When a technician needs to perform certain operations, such as toning a tracer wire to locate the cable with which it is associated, the technician must disconnect the tracer wire from the ground bar. The technician first needs to locate the correct tracer wire. Then the technician unscrews the nut holding the tracer wire on the threaded stud and removes the tracer wire. Finally, the technician can connect the test equipment to the tracer wire and perform the necessary tests. Once the tests are complete, the technician must reconnect the tracer wire to the threaded stud and screw the nut back onto the stud to hold the tracer wire in place.
According to one aspect of the present disclosure, a fiber optic cable clamp module includes an enclosure having an opening and a cover for selectively covering the opening. The enclosure is configured to receive a jacketed portion of a fiber optic cable including a strength member into the enclosure and permit a buffer tube from the fiber optic cable to exit the enclosure when the fiber optic cable is present.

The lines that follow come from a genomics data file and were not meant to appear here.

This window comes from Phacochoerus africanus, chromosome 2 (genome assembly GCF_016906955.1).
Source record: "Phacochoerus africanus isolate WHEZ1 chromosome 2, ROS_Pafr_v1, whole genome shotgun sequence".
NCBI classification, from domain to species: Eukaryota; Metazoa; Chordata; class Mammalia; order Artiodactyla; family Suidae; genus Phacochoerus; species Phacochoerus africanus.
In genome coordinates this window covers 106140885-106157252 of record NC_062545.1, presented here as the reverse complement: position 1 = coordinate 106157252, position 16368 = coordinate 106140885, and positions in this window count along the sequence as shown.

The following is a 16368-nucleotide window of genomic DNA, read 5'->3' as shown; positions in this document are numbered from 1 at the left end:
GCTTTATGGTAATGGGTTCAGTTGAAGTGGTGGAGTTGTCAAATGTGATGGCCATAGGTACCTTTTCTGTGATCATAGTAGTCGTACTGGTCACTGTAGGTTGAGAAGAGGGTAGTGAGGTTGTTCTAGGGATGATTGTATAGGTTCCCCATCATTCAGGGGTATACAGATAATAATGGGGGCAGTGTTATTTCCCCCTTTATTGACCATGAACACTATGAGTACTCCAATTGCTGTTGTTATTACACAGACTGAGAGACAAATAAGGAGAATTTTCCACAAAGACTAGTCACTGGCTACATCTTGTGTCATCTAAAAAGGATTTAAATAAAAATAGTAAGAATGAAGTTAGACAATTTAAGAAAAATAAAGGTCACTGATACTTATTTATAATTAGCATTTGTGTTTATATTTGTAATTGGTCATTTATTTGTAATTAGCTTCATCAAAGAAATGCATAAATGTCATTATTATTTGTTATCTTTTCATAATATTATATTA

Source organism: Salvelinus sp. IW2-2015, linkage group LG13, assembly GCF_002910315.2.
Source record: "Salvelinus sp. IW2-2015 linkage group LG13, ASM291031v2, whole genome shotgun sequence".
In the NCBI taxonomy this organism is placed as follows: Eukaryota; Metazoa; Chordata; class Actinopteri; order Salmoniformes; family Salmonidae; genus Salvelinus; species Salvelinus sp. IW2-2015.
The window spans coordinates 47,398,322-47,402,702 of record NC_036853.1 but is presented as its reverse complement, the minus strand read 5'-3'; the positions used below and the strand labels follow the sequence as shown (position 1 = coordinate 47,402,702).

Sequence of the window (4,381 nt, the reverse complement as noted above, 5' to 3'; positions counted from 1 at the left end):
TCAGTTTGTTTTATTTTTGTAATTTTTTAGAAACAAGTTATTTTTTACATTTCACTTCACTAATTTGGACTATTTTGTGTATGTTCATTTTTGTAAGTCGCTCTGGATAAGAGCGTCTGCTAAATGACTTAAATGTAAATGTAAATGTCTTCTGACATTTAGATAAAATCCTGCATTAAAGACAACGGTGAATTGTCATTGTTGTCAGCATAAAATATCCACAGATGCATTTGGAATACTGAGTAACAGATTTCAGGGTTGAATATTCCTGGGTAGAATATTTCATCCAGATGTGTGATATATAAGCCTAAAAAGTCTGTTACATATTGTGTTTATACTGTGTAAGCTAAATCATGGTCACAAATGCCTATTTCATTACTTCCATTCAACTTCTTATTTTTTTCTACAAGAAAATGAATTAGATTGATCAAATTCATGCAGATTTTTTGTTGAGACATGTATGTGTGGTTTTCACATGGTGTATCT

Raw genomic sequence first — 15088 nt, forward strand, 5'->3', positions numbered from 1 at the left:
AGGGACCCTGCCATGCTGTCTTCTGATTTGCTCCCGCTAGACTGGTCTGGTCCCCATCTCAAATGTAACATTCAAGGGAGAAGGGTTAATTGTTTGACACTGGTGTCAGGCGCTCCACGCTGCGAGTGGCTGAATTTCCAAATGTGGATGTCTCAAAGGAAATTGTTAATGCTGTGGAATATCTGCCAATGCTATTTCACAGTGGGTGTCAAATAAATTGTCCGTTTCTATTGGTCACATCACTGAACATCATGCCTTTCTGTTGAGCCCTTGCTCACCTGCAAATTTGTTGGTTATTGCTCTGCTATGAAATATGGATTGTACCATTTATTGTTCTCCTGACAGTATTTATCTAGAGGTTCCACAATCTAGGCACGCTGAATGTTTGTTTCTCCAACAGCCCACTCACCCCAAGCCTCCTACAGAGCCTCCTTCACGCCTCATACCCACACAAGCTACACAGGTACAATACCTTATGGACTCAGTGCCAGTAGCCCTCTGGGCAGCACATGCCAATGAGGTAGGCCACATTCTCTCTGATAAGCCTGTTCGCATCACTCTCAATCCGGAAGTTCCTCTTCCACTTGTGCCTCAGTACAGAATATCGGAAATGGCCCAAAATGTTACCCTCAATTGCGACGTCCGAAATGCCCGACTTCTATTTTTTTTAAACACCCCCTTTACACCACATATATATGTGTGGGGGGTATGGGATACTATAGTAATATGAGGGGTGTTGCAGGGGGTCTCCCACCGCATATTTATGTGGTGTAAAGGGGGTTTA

According to another aspect of the present disclosure, a fiber optic cable assembly includes a conductive contact for terminating a tracer wire to a grounding point. The assembly also includes a switch for disconnecting the tracer wire from the ground point when the tracer wire is so terminated.
According to yet another aspect of the present disclosure, a carrier for a fiber optic cable clamp assembly includes at least one bay with a first contact. The bay is configured to receive a fiber optic cable clamp module holding a fiber optic cable having a tracer wire terminated to a second contact. The first contact electrically connects the tracer wire, through the second contact, to a grounding point when the clamp module is received in the bay.